Law Society event hears some basic dos and don’ts for the courtroom.

‘Good advocacy assists justice, bad advocacy hinders justice,’ Law Society Council member Ian Kelcey told solicitor-advocates at an event organised by the Society’s advocacy section this month.

Kelcey, a solicitor and higher courts advocate, and also a member of the Advocacy Section Advisory Group, dispensed some helpful tips, as did His Honour Judge Peter Rook QC and District Judge Sunita Mason, on dos and don’ts in the courtroom.

What struck me, however, is how obvious some of their advice was, highlighted by some surprising anecdotes from Mason.

Behaviour: ‘Your preparation and advocacy starts the minute you walk into court,’ says Mason, who sits in West London. Mason, a former chair of the Society’s family law committee, sometimes enters the court building via the front doors instead of the judges’ entrance at the back, and is staggered at the rudeness she sees among advocates, trying to push her out of the way for instance. ‘I’m not going to be impressed when you come before me,’ she warns.

How you treat the usher is also important, she adds. ‘They will come and tell us if you’re rude to them. Judges talk to each other and your cards are totally marked. Our ushers work so hard and we expect courtesy.’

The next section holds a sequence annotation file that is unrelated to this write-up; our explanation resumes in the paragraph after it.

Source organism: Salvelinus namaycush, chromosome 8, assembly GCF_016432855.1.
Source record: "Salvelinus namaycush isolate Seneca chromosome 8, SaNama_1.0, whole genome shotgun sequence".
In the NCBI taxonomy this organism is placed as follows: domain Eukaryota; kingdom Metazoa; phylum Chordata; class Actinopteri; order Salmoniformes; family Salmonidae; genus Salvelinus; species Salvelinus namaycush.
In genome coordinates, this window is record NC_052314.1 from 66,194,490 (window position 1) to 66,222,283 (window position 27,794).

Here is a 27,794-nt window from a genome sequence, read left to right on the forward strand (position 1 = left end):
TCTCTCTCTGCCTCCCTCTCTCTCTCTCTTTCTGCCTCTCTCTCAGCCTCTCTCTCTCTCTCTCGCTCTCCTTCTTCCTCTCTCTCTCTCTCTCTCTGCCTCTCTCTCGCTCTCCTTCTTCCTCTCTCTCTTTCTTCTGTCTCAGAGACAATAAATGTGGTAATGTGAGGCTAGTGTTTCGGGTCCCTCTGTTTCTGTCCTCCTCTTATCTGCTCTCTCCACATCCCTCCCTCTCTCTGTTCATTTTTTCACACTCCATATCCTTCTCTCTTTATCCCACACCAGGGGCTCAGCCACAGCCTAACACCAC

Emails: sending position statements to the judge days in advance can be difficult, so it is worth asking judges if they will accept direct emails where time is tight, advises Mason.

‘If you take the trouble to write it, I want to take the trouble to read it’, she says.

Advocates should avoid sending position statements to a generic email address. ‘Court staff simply don’t have the time to open them all, work out which case it is, which judge is doing it, print it and give it to us,’ she says.

While not all courts will be the same, ‘in the family courts we like to be emailed directly’, Mason says.

Etiquette: family courts can afford to be a little more relaxed, due to litigants-in-person – but advocates should not be too relaxed, Mason suggests.

‘I had a case where a poor mother in a care case, who was terribly traumatised, crying her eyes out, but delicately pouring water from a jug into her glass and drinking it, and an advocate, sitting on the front bench and just sipping out of the bottle. And I just thought “Really?”,’ she recalls.

‘Even if you try and be more relaxed, it doesn’t mean that it’s so relaxed it’s your front room,’ says Mason, who asked the advocate to use a glass.

For more advocacy advice and information, go to the Advocacy Section of the Law Society website.  

Monidipa Fouzder is a Gazette reporter